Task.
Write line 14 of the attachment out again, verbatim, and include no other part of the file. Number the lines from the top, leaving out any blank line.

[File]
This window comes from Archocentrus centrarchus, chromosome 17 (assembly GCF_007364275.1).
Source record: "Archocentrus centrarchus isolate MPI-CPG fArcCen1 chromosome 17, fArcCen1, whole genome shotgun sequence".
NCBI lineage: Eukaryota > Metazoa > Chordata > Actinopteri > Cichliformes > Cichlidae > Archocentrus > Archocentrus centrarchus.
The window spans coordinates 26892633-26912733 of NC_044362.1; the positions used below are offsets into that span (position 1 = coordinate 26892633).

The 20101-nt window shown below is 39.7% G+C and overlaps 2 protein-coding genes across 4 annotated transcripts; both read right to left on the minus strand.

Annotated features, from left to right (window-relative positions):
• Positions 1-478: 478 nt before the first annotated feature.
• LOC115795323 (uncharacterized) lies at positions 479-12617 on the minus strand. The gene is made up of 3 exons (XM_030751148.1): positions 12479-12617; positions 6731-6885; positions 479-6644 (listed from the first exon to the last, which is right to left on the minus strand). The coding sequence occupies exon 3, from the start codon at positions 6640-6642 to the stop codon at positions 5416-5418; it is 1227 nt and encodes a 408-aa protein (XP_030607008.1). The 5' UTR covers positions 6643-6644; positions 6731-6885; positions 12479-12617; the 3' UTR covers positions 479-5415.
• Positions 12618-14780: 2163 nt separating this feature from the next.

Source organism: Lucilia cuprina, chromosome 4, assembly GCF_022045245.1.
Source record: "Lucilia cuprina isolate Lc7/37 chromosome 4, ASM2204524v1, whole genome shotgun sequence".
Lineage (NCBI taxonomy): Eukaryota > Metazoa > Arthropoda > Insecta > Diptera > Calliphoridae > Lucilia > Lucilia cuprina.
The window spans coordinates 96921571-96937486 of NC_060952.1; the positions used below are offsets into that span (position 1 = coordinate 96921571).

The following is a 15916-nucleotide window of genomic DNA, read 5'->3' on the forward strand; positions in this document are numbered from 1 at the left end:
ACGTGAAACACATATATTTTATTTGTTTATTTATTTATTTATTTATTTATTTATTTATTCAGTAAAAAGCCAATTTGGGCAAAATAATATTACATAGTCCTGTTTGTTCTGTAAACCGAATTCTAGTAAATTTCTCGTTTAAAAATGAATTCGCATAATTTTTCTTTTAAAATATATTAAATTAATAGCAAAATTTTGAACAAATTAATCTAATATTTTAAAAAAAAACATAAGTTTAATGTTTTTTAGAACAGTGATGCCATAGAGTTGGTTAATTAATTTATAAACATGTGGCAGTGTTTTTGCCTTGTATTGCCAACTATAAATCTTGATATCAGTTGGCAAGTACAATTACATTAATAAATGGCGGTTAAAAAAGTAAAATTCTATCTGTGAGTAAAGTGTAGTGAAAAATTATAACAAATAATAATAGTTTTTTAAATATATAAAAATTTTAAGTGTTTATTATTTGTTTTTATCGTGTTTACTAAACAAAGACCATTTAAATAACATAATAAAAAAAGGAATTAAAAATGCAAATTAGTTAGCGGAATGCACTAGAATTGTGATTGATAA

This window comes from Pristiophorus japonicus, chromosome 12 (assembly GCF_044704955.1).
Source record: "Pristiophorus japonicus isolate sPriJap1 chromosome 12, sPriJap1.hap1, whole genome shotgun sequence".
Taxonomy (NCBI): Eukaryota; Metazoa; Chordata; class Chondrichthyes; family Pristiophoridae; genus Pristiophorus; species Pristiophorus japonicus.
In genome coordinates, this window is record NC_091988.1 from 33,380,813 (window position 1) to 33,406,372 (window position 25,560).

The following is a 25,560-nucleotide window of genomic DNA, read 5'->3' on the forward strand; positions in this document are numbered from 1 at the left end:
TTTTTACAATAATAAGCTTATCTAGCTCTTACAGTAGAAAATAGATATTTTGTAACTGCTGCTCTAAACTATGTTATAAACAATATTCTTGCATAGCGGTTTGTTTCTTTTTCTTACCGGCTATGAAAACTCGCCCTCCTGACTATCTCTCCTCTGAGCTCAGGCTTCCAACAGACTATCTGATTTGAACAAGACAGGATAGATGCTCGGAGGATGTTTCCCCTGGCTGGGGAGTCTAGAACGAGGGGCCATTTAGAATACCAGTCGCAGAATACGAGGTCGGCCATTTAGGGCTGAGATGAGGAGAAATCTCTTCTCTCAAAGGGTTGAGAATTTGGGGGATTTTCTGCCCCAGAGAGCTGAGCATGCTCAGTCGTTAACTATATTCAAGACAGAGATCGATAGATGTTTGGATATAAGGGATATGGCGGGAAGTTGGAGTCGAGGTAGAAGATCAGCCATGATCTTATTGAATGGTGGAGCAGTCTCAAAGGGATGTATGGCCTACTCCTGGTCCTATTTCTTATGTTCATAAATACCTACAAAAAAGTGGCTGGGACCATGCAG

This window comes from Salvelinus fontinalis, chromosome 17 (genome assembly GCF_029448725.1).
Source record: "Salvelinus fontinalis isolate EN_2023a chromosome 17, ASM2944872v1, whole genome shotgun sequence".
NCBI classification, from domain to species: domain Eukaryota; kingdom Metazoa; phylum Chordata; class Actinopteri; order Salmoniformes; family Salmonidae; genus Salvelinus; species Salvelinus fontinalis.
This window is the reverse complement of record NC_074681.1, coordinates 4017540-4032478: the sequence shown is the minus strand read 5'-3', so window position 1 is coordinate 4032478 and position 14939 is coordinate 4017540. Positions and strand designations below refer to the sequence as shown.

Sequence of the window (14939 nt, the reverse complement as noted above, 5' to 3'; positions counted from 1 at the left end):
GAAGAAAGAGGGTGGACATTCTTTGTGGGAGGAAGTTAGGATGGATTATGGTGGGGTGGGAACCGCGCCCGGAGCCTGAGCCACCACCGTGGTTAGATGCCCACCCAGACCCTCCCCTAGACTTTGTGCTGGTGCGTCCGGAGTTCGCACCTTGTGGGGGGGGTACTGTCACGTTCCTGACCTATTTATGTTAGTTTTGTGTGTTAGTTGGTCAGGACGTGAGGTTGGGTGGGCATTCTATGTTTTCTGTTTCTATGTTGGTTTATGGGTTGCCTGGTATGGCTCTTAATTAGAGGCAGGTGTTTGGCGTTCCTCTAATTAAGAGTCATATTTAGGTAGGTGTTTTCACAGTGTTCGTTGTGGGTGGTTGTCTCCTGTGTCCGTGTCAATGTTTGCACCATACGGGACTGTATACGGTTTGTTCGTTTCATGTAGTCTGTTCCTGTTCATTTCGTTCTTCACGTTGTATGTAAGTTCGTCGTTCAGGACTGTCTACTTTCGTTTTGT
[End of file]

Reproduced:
The following is a 15916-nucleotide window of genomic DNA, read 5'->3' on the forward strand; positions in this document are numbered from 1 at the left end: